Now, we begin a season it seems we’ve actually been in for a long time. A season of waiting. A season of watching. A season of hope.
The Christian Church enters Advent saying, “But I’ve already been waiting for nine months.” But for what have we been waiting? Watching? In what do we place our hope? In political outcomes? In our government? In a vaccine? If the answer is yes, Advent bids us: begin a different kind of waiting.
If our hope is in politics, we are called to shift it to the one about whom St. Paul writes, “But our citizenship is in heaven, and from it we await a Savior, the Lord Jesus Christ.” (Philippians 3:20) If our hope is in the government, we are called to shift it to the one about whom the Isaiah prophesies, “and the government shall be upon his shoulders.” (Isaiah 9:6). If our hope is in a vaccine, we are called to shift it to the one called “Healer of our every ill.”
We’ve been watching and waiting for a long time. Some of us have been busier than ever before, working long hours as teachers or medical personnel and trying also to homeschool our children. Some of us have lost our jobs and have all the time in the world to retreat into the otherworldly quality of quarantine. Many are struggling financially, while a few are gaining more wealth during this time than ever before. Many are faced in new and startling ways with systemic inequalities woven into the fabric of our society.
This pandemic has exposed, in new ways, just how far apart the human race is from itself. Just how big the gap is between those with much and those with little. Just how stubborn the apathy is in the hearts of the comfortable.
This is where Advent lives. In a world with diverse hopes and fractured politics, Advent bids us: see with empathy your fellow human’s hopes and needs. In a world with divergent directions and contradicting interests, Advent bids us: see how your interests are your neighbor’s, and their interests yours. In a paradigm in which more is better and less is pitiful and the gap is getting bigger, Advent asks us: is this the world I want to take credit for helping build?
Advent calls us,
Raise every valley, and make every mountain and hill low. Make the crooked paths straight, and the rough places plain.” (Isaiah 40:4)
This is not a political program, but it is political, Just as Jesus himself is not, yet is.
So often, we think of seasons like Advent and Lent as opportunities to retreat inward and forget the world. This is partly true, but not completely. It is an invitation into a wilderness of sorts, a special retreat with God. But if that retreat doesn’t in turn shape how we are in the world, then we are missing some of the point and power in encountering God.
At the end of our lives, we are not asked to give an account only of the inner recesses of our hearts, free to ignore the rough places in our world. Advent asks us: if the world were to end tomorrow, would you be ready? Or is there some gift God has given you to give the world, and you will have to stand before God admitting you failed to make time?
A global pandemic has hit us all the same in that it begs us all to stop and seriously evaluate our lives. If mine were to end tomorrow, is this the world I would be proud to stand before God and say I participated in? Would I say, “I gave it my all?” Would I be satisfied with the people and things and activities I prioritized? Would I feel accomplished about the injustices I sought to help overcome? Did I attempt to share my best self with the world, responding to problems whether or not they affected me personally?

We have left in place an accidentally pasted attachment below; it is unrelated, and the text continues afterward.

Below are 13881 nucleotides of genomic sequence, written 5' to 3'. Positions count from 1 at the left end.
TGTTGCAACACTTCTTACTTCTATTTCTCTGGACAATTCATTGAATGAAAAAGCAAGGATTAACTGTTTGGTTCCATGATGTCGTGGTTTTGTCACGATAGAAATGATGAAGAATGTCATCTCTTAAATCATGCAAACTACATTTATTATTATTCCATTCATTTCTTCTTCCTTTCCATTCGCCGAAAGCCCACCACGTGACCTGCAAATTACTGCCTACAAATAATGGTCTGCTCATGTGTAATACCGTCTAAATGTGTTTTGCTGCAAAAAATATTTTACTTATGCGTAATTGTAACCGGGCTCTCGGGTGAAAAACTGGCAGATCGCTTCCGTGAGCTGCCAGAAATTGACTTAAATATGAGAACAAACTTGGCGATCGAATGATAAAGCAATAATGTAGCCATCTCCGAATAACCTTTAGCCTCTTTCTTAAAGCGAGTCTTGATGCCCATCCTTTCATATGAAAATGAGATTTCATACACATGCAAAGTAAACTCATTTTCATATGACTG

At the end of the day, we do not stand before God responsible only for the “me” of your inmost being. God loves that inmost being, and calls it to intimacy with him and with each other, for sure. But if we ignored our neighbors, saying, “their plight is up to them,” God will remind us that we stand before him as his one, beloved family. When we ask, “Am I my brother’s keeper?” (Genesis 4:9) He will surely say, “Why, yes! My plan was for you to build each other up, not tear each other down. You are as well off as you let your most pitiful neighbor become.”
Our final goal is not dying, at the end of life, in a world we’ve made perfect. Our sinful nature makes that impossible. But God’s grace enables us to resist that nature and work toward God’s original plan of harmony. Our final goal is not to show God we can achieve a perfect society without his help. It is impossible. Rather, our goal is to allow God’s grace to so permeate our hearts that Earth begins to look a lot like Heaven before we even get there, a playground to practice that eternal paradise, as it were.
This is the lesson of Advent.
My prayer for each of us is to retreat to those inner recesses of our heart where God speaks a taste of Heaven to us, and bring that grace into all we do. It is hope beyond politics, government, or health. It is spiritual health. It is true hope. During this season, as many of us have been doing throughout the pandemic, we are called to stop. Wait. Watch. Listen. Where is God calling me to be the presence of the Kingdom of Heaven right here, right now? Where am I called to lift my eyes, and the eyes of others, to that source of ultimate hope that bids us all act like brothers and sisters in the same boat? What valleys am I called to raise, mountains to lower, crooked places to make straight?
This Advent, talk less, listen more, and love wholly. Join me. Now, and since the pandemic began, I’ve not much to say, but I have all of Heaven to listen to. Listen with me.